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A dangerously irresistible smell: The truth behind the seemingly suicidal dogs in Scotland

E.L. Hamilton

Sixteen miles northwest of Glasgow, in bucolic West Dunbartonshire, stands an elegant baronial mansion on rolling green acres overlooking well-tended gardens and the River Clyde, over which spans a stone bridge. Built in 1862 by a wealthy industrialist and since bequeathed to the town, Overtoun House has been used over the years as a convalescent home for war veterans, a youth center, and the backdrop for movies such as Cloud Atlas.

Today you can spend an afternoon imagining yourself as royalty at the Overtoun House Tea Room, called by visitors the “gold standard of tea rooms.” But underneath that tranquil civilized veneer lies several dark mysteries, featuring ghosts, murder, and suicide—of dogs.

James White was a retired lawyer when he bought the grounds that would become Overtoun in 1858. His son moved in after his parents’ death, and was elevated to the peerage in 1893. After her husband’s death in 1908, the grief-stricken Lady Overtoun was said to have paced across the bridge until her own death in 1931. Some locals insist her sinister presence haunts the grounds today, including one author, Paul Owen. “I was up there one summer’s day and I felt a very strong jab — like a phantom finger — twice in my back,” he told the Huffington Post U.K. in 2015. “It was the sensation you get when you fear someone might push you over the edge of a train platform.”

A truly gruesome crime occurred in 1994, when a schizophrenic suffering paranoid delusions threw his baby over the bridge and attempted to kill himself, but was restrained. His conviction was overturned by reason of insanity, and the man was committed to a mental hospital.

But perhaps the estate’s oddest claim to infamy is that it is said to be the site of dog suicides.

Overtoun house Author :dave souza CC BY-SA 3.0

Overtoun house Author :dave souza CC BY-SA 3.0

In the 1950s, locals began calling the stone Overtoun bridge the “bridge of death” because dogs had been leaping off it. Indeed, as many as 50 dogs over the past 50 years have jumped to their death, according to the U.K.’s Daily Mail; some 600 have survived the leap. Some locals theorized that a nearby nuclear base was emitting a terrifying frequency only dogs could hear.

Cassie, a springer spaniel belonging to a horrified local nurse who watched her dog go over the wall, lived after the leap. “There is no way my dog did it on purpose,” Alice Trevorrow told the Sun in 2015. “There is something sinister going on here. It was so out of character for her.” Donna Cooper’s collie, Ben, survived the fall, but with a broken back and sadly had to be euthanized.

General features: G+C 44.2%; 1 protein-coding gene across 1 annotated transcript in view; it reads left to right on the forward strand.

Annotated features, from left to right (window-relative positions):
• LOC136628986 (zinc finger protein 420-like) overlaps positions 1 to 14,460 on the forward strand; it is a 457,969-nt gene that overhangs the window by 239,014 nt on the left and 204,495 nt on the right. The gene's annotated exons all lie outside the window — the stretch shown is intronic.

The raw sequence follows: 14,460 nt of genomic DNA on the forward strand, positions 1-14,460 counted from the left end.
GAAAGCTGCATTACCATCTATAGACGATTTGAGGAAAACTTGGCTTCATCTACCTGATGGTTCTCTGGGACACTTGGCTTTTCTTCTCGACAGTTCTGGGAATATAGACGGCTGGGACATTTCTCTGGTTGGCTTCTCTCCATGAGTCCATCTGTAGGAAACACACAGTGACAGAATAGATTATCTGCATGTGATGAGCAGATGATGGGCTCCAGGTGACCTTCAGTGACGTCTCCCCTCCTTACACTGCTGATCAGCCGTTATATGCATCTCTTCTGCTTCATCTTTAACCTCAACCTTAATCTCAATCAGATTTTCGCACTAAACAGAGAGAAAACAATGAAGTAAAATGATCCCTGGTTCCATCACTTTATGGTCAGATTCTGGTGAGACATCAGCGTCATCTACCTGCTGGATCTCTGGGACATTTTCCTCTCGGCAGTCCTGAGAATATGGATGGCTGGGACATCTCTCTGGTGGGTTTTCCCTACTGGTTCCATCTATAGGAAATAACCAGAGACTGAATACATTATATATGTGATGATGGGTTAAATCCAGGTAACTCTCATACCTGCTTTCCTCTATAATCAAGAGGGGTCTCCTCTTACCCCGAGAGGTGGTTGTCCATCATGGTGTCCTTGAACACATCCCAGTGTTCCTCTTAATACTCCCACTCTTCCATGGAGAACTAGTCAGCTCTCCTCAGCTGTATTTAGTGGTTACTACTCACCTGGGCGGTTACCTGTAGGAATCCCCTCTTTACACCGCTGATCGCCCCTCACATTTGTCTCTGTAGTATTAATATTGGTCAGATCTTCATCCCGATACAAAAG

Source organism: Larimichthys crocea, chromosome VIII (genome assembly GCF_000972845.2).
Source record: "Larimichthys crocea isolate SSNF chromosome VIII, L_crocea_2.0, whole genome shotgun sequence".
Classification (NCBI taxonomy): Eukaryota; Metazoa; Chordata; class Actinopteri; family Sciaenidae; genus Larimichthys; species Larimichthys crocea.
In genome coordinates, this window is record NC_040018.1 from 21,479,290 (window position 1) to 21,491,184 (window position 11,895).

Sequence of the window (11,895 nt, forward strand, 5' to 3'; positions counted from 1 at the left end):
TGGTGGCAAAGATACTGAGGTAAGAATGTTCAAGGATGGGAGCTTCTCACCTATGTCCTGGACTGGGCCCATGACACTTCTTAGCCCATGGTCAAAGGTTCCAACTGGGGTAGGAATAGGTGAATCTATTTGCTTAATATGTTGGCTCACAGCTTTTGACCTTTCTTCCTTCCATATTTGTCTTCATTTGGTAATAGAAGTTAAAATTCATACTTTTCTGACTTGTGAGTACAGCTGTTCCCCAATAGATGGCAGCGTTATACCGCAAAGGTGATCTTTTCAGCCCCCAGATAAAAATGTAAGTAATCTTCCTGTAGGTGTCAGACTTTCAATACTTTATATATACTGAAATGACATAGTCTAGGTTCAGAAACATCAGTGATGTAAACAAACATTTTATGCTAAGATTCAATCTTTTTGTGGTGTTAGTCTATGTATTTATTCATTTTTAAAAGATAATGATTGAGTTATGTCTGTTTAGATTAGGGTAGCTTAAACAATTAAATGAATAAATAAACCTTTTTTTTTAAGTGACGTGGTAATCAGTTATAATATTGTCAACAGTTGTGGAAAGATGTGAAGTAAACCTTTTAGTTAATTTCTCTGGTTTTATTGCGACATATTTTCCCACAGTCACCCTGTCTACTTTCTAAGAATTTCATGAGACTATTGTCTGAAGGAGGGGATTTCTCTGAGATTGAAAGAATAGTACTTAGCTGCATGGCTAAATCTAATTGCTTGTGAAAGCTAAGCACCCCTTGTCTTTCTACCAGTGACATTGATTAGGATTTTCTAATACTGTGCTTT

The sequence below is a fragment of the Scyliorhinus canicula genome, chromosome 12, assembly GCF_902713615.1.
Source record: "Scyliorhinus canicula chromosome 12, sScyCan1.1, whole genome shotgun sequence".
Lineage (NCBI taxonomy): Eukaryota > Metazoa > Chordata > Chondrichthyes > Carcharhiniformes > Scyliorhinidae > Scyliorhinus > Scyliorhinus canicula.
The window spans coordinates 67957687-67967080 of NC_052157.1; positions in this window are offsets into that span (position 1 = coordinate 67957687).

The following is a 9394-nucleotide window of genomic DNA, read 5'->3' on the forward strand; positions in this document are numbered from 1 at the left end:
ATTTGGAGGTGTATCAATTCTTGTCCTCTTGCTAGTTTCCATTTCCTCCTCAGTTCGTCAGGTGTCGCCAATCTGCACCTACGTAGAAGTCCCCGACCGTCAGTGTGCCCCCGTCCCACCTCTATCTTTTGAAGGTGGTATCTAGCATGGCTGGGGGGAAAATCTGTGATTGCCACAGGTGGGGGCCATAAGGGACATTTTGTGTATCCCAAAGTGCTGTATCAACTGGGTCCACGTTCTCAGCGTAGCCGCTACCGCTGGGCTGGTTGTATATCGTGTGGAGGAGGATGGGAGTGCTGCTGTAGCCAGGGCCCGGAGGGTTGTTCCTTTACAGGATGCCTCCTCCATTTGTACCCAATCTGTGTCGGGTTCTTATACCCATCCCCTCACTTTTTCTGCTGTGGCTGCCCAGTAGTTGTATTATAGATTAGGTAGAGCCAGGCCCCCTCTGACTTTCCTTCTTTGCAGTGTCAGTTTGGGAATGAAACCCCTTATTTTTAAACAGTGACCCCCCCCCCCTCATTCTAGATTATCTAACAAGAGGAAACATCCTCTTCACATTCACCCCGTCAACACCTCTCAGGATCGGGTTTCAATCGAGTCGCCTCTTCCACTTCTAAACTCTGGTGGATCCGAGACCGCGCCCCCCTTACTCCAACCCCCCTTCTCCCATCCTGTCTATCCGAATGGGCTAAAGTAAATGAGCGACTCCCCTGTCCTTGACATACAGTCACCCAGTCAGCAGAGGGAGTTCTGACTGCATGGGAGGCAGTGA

Hold on just a second. Of course, we’ve all heard stories about old, sick, or lame animals who’ve crawled into hiding places to await their deaths. But can a dog intentionally and purposefully end its life? Can a dog commit suicide?

The answer, say canine experts, is no. It is “impossible for a dog to premeditate its own death,” according to Dr. David Sands of the Animal Behavioural Clinic in the U.K.’s Lancashire, a canine behavior specialist who was contacted in 2005 by a British TV show about the mystery.

Overtoun Bridge Photo Credit: Allan Ogg CC BY-SA 3.0

Overtoun Bridge Photo Credit: Allan Ogg CC BY-SA 3.0

So what was going on? If the bridge was not a platform for depressed canines, why were so many ending their lives there?

There were a few clues: Many of the dogs who’d leaped were long-nosed breeds, characterized by exceptional sense of smell. The dogs jumped between two ramparts on the right side of the bridge, on clear sunny days.

Dr. Sands visited the site with the eyes of a trained specialist. There he discovered that a wide,  flat path led to the entryway to bridge, which is covered in ivy—masking visual cues that mark it as a barrier on the other side of which lies a 50-foot drop. Water rushing beneath the bridge creates a kind of aural distraction. Under the bridge lives what you might expect: squirrels, mice, rats, weasels. But also mink, which produce a distinctive odor irresistible to hunting dogs; the scent is most pronounced on sunny, dry days, as rain and humidity would tamp down the smell. A naturalist who visited the area with Dr. Sands confirmed the presence of mink, which was introduced to the area during the 1950s, back when the doggy deaths first occurred.

Overtoun Bridge_Lairich Rig CC BY-SA 2.0

Overtoun Bridge_Lairich Rig CC BY-SA 2.0

So a scent-reacting dog gamboling on a bright sunny day might go charging over the wall without knowing what it was doing and without hearing his owner crying STOP!

“Suffice it to say my final verdict is one of misadventure rather than suicide,” concluded Dr. Sands on his clinic’s website.

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The explanation has not caused an end to the accidental deaths, alas. Today if you take Fido on a walk around the Overtoun grounds and come to the bridge, you’ll see warning signs: DANGEROUS BRIDGE: PLEASE KEEP YOUR DOG ON A LEAD. Good advice.